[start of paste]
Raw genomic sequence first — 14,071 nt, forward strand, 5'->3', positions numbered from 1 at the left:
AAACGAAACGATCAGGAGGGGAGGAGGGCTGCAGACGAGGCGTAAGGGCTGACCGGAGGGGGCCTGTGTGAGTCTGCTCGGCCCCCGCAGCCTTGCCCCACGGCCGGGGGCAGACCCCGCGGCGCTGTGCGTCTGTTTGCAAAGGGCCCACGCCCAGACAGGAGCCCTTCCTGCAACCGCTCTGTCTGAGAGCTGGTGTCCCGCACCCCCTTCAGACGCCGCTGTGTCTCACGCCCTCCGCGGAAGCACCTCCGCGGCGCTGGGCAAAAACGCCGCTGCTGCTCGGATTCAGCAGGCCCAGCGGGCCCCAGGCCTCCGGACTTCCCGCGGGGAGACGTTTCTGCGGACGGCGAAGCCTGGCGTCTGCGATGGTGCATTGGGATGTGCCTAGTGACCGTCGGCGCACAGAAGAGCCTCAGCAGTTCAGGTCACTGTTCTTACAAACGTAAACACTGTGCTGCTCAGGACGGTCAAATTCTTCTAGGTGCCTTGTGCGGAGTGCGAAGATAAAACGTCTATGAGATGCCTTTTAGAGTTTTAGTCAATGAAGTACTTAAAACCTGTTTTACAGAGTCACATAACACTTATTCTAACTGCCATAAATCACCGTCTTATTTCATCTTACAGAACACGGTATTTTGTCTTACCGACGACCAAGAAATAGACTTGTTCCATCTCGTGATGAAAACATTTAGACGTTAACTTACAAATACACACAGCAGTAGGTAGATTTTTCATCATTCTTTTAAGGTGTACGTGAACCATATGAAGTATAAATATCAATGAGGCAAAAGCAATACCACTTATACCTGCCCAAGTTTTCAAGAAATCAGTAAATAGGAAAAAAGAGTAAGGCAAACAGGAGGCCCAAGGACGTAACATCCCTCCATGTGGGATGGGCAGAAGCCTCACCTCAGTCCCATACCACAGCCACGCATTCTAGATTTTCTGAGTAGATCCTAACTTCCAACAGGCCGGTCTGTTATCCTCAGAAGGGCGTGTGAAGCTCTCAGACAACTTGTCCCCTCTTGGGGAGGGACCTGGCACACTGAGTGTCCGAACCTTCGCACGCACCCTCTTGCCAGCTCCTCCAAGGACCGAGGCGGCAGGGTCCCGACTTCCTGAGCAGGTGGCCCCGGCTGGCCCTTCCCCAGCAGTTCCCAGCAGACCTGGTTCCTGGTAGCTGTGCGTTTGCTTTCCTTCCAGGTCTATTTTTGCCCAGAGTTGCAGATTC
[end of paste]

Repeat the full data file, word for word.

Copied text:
Raw genomic sequence first — 14,071 nt, forward strand, 5'->3', positions numbered from 1 at the left:
AAACGAAACGATCAGGAGGGGAGGAGGGCTGCAGACGAGGCGTAAGGGCTGACCGGAGGGGGCCTGTGTGAGTCTGCTCGGCCCCCGCAGCCTTGCCCCACGGCCGGGGGCAGACCCCGCGGCGCTGTGCGTCTGTTTGCAAAGGGCCCACGCCCAGACAGGAGCCCTTCCTGCAACCGCTCTGTCTGAGAGCTGGTGTCCCGCACCCCCTTCAGACGCCGCTGTGTCTCACGCCCTCCGCGGAAGCACCTCCGCGGCGCTGGGCAAAAACGCCGCTGCTGCTCGGATTCAGCAGGCCCAGCGGGCCCCAGGCCTCCGGACTTCCCGCGGGGAGACGTTTCTGCGGACGGCGAAGCCTGGCGTCTGCGATGGTGCATTGGGATGTGCCTAGTGACCGTCGGCGCACAGAAGAGCCTCAGCAGTTCAGGTCACTGTTCTTACAAACGTAAACACTGTGCTGCTCAGGACGGTCAAATTCTTCTAGGTGCCTTGTGCGGAGTGCGAAGATAAAACGTCTATGAGATGCCTTTTAGAGTTTTAGTCAATGAAGTACTTAAAACCTGTTTTACAGAGTCACATAACACTTATTCTAACTGCCATAAATCACCGTCTTATTTCATCTTACAGAACACGGTATTTTGTCTTACCGACGACCAAGAAATAGACTTGTTCCATCTCGTGATGAAAACATTTAGACGTTAACTTACAAATACACACAGCAGTAGGTAGATTTTTCATCATTCTTTTAAGGTGTACGTGAACCATATGAAGTATAAATATCAATGAGGCAAAAGCAATACCACTTATACCTGCCCAAGTTTTCAAGAAATCAGTAAATAGGAAAAAAGAGTAAGGCAAACAGGAGGCCCAAGGACGTAACATCCCTCCATGTGGGATGGGCAGAAGCCTCACCTCAGTCCCATACCACAGCCACGCATTCTAGATTTTCTGAGTAGATCCTAACTTCCAACAGGCCGGTCTGTTATCCTCAGAAGGGCGTGTGAAGCTCTCAGACAACTTGTCCCCTCTTGGGGAGGGACCTGGCACACTGAGTGTCCGAACCTTCGCACGCACCCTCTTGCCAGCTCCTCCAAGGACCGAGGCGGCAGGGTCCCGACTTCCTGAGCAGGTGGCCCCGGCTGGCCCTTCCCCAGCAGTTCCCAGCAGACCTGGTTCCTGGTAGCTGTGCGTTTGCTTTCCTTCCAGGTCTATTTTTGCCCAGAGTTGCAGATTC